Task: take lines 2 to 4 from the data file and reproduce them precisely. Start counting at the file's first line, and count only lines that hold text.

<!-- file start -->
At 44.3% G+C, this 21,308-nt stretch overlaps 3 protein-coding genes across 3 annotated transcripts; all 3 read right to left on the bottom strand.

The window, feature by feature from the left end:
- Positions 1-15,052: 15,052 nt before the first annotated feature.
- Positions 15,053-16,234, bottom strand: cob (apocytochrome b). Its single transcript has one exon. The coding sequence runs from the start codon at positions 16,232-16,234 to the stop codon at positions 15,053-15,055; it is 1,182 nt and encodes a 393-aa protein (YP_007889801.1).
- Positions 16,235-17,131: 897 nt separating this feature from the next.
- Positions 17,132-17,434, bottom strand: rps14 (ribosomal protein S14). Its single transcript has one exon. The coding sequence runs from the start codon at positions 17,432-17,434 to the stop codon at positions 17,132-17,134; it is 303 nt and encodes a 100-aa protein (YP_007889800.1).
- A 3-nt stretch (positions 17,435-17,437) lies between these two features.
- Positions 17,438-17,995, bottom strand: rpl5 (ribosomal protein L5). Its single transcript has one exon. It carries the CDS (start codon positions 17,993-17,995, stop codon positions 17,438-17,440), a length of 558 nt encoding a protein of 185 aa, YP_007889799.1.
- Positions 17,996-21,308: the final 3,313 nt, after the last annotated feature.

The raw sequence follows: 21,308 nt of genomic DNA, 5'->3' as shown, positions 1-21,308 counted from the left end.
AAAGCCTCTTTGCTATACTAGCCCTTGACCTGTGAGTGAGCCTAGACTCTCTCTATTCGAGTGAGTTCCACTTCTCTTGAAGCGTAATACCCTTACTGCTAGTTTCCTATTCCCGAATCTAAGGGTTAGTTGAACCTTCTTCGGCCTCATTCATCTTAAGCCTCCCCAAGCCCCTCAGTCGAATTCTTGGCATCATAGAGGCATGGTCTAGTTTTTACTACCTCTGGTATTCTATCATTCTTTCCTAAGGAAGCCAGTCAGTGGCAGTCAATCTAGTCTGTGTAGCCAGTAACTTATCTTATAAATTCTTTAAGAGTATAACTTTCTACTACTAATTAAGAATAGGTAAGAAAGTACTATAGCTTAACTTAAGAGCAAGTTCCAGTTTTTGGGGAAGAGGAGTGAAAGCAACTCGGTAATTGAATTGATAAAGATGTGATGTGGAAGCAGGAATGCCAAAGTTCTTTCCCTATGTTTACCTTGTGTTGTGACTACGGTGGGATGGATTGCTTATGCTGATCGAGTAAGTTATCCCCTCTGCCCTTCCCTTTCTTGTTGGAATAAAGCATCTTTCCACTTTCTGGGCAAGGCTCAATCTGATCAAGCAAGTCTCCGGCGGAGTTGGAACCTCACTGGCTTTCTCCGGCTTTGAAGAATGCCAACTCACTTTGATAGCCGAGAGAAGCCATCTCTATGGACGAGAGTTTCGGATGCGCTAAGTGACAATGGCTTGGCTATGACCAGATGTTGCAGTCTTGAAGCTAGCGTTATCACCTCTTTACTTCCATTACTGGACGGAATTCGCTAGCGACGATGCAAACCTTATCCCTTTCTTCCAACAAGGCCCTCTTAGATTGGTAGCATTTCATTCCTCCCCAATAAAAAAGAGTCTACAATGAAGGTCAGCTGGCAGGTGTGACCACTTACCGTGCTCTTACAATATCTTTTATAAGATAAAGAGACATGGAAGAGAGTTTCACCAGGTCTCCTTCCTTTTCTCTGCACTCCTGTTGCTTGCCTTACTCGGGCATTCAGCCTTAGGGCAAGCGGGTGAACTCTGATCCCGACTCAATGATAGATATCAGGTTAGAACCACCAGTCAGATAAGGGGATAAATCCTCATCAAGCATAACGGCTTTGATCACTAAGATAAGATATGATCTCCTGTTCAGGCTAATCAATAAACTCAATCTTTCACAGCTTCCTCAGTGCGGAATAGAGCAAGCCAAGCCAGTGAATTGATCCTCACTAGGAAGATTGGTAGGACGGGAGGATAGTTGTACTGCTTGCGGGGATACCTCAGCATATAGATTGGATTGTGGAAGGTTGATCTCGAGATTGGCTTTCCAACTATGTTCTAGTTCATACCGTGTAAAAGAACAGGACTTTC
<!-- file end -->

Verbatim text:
The window, feature by feature from the left end:
- Positions 1-15,052: 15,052 nt before the first annotated feature.
- Positions 15,053-16,234, bottom strand: cob (apocytochrome b). Its single transcript has one exon. The coding sequence runs from the start codon at positions 16,232-16,234 to the stop codon at positions 15,053-15,055; it is 1,182 nt and encodes a 393-aa protein (YP_007889801.1).